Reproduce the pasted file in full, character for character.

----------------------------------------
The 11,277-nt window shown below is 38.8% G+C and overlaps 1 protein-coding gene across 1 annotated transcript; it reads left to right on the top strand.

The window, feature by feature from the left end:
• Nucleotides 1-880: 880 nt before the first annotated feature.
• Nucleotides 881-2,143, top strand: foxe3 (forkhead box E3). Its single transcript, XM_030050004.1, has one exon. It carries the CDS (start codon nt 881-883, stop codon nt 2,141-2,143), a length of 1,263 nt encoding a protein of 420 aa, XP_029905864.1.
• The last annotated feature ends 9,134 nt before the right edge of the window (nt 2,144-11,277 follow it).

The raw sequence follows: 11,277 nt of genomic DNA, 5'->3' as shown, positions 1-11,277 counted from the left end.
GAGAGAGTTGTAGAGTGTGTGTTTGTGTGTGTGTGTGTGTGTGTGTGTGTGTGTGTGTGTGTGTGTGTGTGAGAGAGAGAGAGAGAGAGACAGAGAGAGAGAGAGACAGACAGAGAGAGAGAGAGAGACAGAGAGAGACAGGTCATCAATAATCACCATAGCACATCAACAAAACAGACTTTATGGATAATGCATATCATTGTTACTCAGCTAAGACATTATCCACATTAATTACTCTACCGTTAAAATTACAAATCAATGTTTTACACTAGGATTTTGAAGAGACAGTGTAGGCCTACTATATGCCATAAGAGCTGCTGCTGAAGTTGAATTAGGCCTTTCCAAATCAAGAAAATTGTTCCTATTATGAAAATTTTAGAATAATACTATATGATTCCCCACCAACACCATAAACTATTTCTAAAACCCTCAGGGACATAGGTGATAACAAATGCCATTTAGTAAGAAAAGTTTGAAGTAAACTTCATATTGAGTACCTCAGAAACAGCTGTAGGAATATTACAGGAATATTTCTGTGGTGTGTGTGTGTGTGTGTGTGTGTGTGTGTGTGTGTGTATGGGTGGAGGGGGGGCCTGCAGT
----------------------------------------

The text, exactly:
The 11,277-nt window shown below is 38.8% G+C and overlaps 1 protein-coding gene across 1 annotated transcript; it reads left to right on the top strand.

The window, feature by feature from the left end:
• Nucleotides 1-880: 880 nt before the first annotated feature.
• Nucleotides 881-2,143, top strand: foxe3 (forkhead box E3). Its single transcript, XM_030050004.1, has one exon. It carries the CDS (start codon nt 881-883, stop codon nt 2,141-2,143), a length of 1,263 nt encoding a protein of 420 aa, XP_029905864.1.
• The last annotated feature ends 9,134 nt before the right edge of the window (nt 2,144-11,277 follow it).

The raw sequence follows: 11,277 nt of genomic DNA, 5'->3' as shown, positions 1-11,277 counted from the left end.
GAGAGAGTTGTAGAGTGTGTGTTTGTGTGTGTGTGTGTGTGTGTGTGTGTGTGTGTGTGTGTGTGTGTGTGAGAGAGAGAGAGAGAGAGACAGAGAGAGAGAGAGACAGACAGAGAGAGAGAGAGAGACAGAGAGAGACAGGTCATCAATAATCACCATAGCACATCAACAAAACAGACTTTATGGATAATGCATATCATTGTTACTCAGCTAAGACATTATCCACATTAATTACTCTACCGTTAAAATTACAAATCAATGTTTTACACTAGGATTTTGAAGAGACAGTGTAGGCCTACTATATGCCATAAGAGCTGCTGCTGAAGTTGAATTAGGCCTTTCCAAATCAAGAAAATTGTTCCTATTATGAAAATTTTAGAATAATACTATATGATTCCCCACCAACACCATAAACTATTTCTAAAACCCTCAGGGACATAGGTGATAACAAATGCCATTTAGTAAGAAAAGTTTGAAGTAAACTTCATATTGAGTACCTCAGAAACAGCTGTAGGAATATTACAGGAATATTTCTGTGGTGTGTGTGTGTGTGTGTGTGTGTGTGTGTGTGTGTGTATGGGTGGAGGGGGGGCCTGCAGT